2. A very interesting post, Margot with lots of great examples.

  3. Margot: In the most famous real life murder of my lifetime in Saskatchewan the accused, a former Cabinet Minister and son of a Premier, was alleged to have murdered or have murdered for him, his ex-wife in the garage of a house on the most heavily travelled street in Regina. Found outside the garage was a gas receipt for his vehicle. There was abundant argument on whether the receipt was lost by the accused, Colin Thatcher, or planted. Other evidence decided the case but the lowly receipt had its day in court.

    • Oh, that’s really interesting, Bill! I can certainly see how that receipt might make a big difference in the case, and I’m sure he probably didn’t even think about it when he first made the purchase. It’s fascinating how those little pieces of evidence – receipts and so on – can play such important roles in cases.

  4. I hate receipts. They seem to just be everywhere, cluttering. I’m forever clearing them out. It’s a good job I don’t plan on murdering anyone – well not in real life anyway 😉

    • I know what you mean, Rebecca. You should see my handbag sometimes! More paper than anything else in there, I sometimes think. And it always interests me how quickly a vital receipt (like a luggage ticket) becomes a useless waste of paper once it’s served its purpose. Yes, I think it’s best for both of us that we confine our murders to fiction… 😉

  5. I have spent the last 10 years of working life dealing with other peoples receipts (or missing ones) in film production accounting – it is amazing what you can learn from items on a receipt. 🙂

  6. My purse is full of receipts. This has reminded me to sort them out before I leave too much of a trail 😉

    • That’s probably just as well, D.S.. I do often wonder what assumptions people would make if they saw all of my receipts; probably best not to speculate too much… 😉

  7. Now that taxis give receipts that look official it makes travel easier for sure.

  8. Wow, I never realized how useful those receipts could be if a crime was committed and you needed to establish an alibi or that they could pinpoint a murderer. Fascinating!!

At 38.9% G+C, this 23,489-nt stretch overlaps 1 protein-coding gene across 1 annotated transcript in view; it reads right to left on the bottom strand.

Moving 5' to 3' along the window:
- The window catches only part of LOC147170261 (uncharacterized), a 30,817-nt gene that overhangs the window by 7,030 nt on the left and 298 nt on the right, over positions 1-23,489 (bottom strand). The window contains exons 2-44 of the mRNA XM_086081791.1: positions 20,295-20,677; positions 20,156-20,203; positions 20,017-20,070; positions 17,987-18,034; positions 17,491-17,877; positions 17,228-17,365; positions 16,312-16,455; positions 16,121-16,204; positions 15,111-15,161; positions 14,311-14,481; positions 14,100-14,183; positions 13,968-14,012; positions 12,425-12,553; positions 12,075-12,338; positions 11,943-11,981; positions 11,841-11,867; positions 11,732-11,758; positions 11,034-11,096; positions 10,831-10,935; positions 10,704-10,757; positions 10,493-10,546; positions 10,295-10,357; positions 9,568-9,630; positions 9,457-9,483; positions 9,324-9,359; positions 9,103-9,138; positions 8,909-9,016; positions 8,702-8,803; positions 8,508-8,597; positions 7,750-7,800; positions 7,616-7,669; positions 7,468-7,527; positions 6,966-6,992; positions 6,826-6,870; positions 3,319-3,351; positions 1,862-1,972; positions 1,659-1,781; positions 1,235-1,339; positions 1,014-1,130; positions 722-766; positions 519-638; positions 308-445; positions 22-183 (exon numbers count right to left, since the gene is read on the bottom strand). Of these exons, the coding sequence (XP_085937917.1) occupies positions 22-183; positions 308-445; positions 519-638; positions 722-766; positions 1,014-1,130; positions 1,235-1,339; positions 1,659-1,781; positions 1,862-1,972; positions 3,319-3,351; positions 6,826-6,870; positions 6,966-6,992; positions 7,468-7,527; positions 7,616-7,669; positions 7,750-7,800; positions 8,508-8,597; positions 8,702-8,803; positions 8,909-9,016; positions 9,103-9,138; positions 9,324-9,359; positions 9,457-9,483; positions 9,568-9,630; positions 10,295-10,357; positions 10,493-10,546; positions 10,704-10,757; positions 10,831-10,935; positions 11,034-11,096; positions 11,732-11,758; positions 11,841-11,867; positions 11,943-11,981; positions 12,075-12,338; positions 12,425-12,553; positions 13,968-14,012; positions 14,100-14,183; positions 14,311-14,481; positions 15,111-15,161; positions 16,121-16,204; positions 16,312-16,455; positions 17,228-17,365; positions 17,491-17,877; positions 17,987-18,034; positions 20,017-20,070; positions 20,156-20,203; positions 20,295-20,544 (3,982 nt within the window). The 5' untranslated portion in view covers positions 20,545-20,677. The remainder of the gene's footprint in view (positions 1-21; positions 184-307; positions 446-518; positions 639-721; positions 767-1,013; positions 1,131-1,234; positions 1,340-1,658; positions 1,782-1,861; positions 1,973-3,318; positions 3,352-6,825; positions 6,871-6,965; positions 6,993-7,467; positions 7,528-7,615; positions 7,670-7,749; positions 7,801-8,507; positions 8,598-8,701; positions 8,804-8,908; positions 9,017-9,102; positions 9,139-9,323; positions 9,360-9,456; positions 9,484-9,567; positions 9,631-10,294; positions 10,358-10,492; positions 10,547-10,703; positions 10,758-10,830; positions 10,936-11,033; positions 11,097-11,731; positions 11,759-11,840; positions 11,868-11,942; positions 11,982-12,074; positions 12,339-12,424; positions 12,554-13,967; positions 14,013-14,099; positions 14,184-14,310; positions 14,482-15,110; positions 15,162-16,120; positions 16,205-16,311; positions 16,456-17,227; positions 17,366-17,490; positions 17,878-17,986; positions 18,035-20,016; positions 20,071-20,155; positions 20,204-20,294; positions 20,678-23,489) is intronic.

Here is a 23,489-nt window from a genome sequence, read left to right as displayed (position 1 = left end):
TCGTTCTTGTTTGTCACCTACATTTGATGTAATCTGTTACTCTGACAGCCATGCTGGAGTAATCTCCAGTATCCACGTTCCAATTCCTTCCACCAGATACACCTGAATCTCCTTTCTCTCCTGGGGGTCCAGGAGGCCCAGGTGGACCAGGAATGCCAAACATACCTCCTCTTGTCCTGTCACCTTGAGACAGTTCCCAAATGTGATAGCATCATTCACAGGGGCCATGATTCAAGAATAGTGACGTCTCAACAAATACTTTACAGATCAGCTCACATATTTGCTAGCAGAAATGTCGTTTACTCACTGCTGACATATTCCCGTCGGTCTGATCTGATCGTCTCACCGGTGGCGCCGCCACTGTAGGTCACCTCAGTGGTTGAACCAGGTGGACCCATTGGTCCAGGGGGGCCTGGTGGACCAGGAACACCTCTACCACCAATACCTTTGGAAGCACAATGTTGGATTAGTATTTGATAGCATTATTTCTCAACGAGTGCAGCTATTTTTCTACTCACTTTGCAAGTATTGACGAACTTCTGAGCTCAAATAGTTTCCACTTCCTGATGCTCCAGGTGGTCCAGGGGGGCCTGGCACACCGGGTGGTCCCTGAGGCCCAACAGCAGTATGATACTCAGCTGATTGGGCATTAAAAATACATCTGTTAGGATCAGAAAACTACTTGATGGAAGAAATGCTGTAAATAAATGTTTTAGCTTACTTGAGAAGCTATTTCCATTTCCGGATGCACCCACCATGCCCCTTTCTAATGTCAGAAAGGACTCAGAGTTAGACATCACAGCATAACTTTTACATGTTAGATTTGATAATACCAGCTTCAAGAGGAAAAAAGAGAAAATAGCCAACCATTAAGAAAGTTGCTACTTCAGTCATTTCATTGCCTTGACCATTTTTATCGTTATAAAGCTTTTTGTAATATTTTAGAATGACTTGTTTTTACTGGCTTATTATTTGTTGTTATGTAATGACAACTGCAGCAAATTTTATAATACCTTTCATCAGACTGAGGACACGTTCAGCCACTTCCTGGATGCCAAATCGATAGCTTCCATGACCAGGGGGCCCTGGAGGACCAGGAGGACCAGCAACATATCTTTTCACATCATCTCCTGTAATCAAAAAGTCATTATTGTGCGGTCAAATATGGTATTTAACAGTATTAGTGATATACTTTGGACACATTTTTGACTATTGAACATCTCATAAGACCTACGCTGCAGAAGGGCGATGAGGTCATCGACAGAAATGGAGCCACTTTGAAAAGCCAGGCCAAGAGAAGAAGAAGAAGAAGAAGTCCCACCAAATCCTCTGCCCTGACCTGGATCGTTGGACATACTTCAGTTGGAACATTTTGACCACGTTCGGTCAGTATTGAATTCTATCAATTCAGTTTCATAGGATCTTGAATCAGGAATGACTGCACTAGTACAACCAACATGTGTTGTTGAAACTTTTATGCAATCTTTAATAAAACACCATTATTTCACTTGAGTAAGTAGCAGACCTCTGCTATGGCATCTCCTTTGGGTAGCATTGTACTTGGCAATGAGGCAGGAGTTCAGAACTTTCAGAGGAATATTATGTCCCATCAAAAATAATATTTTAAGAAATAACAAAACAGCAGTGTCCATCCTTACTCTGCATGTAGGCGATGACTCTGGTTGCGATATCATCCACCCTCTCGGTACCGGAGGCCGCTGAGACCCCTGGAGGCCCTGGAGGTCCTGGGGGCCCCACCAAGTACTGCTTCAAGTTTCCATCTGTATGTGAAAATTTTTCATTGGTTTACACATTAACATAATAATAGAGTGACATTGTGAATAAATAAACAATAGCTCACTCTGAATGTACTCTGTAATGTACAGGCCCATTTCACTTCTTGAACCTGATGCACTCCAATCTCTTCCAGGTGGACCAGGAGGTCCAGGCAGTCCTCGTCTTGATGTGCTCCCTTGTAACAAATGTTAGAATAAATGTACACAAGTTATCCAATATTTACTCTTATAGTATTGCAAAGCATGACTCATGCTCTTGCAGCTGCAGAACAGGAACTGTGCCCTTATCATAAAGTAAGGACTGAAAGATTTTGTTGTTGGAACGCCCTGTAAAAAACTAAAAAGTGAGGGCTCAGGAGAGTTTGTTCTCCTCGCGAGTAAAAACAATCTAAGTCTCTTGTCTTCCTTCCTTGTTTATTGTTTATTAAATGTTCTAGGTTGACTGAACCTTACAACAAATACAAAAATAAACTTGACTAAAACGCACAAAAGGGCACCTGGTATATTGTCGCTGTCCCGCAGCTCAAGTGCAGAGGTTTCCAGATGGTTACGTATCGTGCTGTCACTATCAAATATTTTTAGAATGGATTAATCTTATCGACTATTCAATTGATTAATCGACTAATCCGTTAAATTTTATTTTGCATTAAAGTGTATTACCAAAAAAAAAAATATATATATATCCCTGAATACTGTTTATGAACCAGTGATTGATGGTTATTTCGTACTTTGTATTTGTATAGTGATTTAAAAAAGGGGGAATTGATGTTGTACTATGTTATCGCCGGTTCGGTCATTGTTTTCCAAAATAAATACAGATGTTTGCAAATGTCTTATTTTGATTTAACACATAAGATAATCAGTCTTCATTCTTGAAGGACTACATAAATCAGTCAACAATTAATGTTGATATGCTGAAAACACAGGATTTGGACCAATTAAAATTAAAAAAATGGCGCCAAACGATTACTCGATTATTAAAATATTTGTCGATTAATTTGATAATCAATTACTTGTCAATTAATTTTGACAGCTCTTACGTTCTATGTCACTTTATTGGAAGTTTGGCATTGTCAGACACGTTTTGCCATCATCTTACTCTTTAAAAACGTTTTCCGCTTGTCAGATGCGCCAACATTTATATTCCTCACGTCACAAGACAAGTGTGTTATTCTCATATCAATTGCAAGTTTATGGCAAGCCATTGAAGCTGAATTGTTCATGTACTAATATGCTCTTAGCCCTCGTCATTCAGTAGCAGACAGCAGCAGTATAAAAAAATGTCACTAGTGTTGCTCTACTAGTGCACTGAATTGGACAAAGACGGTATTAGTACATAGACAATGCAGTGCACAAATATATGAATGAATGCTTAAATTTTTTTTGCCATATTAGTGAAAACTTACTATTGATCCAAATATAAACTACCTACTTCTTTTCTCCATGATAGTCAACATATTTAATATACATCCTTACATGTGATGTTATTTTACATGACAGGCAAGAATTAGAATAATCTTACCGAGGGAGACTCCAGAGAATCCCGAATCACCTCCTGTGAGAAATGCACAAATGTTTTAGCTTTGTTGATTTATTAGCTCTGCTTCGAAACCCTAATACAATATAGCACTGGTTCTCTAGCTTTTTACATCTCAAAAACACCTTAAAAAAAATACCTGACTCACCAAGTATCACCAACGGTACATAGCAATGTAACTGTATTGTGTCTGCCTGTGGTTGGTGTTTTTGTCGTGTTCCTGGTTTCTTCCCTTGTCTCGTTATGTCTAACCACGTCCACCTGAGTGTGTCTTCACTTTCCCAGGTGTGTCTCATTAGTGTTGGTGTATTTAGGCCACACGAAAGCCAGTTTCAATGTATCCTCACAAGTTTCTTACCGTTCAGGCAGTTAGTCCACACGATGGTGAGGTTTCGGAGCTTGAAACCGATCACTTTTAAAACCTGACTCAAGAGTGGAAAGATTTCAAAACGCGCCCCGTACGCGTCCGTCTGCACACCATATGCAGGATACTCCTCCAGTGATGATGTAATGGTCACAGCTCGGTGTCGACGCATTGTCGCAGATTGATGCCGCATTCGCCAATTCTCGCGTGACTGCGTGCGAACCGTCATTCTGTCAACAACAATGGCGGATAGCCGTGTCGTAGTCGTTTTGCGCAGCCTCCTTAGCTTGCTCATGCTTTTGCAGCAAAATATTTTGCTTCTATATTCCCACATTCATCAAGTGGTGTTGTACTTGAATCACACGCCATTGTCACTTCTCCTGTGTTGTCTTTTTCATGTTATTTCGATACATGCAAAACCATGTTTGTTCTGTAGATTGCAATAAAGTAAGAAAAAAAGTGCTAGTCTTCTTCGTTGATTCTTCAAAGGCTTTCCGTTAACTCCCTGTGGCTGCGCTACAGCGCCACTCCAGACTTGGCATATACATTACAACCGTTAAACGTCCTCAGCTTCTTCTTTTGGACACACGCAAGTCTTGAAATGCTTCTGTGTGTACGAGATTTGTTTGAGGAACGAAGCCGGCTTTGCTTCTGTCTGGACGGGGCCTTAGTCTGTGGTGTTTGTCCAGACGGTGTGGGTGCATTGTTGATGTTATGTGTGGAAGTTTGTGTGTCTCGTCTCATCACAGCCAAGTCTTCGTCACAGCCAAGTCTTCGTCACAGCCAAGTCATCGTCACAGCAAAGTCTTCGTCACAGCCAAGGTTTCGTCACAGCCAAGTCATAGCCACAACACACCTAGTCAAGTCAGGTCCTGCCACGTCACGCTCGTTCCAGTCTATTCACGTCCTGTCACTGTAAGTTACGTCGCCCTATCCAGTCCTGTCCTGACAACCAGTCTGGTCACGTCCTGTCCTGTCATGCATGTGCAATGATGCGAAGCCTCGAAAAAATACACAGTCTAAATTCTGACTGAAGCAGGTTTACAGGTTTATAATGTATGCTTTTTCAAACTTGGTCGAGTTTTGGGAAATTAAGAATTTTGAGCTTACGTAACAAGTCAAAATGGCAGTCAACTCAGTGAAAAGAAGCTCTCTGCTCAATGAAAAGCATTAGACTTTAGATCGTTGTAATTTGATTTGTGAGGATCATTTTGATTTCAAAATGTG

• I thought so, too, Tracy, as I started planning this post. It’s so interesting just how important receipts can end up being, although it doesn’t seem that way.

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  10. NOw you come to mention it, it’s surprising they’re not used more, isn’t it? And that’s quite some story from Bill in the comments above, not one I’d heard of before.

    • I think it’s surprising too, Moira. And about Bill’s story? I’m very glad he shared it; I hadn’t known about that story either, and it’s both fascinating and a terrific example of what I had in mind here. The fact that it really happened makes it all the more so.

  11. tracybham

    Vanish is the next book I want to read in the Rizzoli and Iles series. I have read the book by Colin Dexter and had forgotten that aspect of it. Need to try more of that series too.

  12. I always end up throwing my receipts away in bulk – so good to see one of my favourite of all the Morse stories featured on this post too.

    • I like The Silent World of Nicholas Quinn very much too, Cleo. I think it’s a very well-constructed mystery. And as to receipts? I do that too sometimes: let them collect and then get rid of them.

  13. Col

    Interesting post again Margot. I have the Gerritsen and Dexter books somewhere in the tubs!

  14. I watched that episode of Rizzoli and Iles but did not realize it was a novel… Vanish. How you come up with the ideas for these posts remains a mystery to me. Excellent!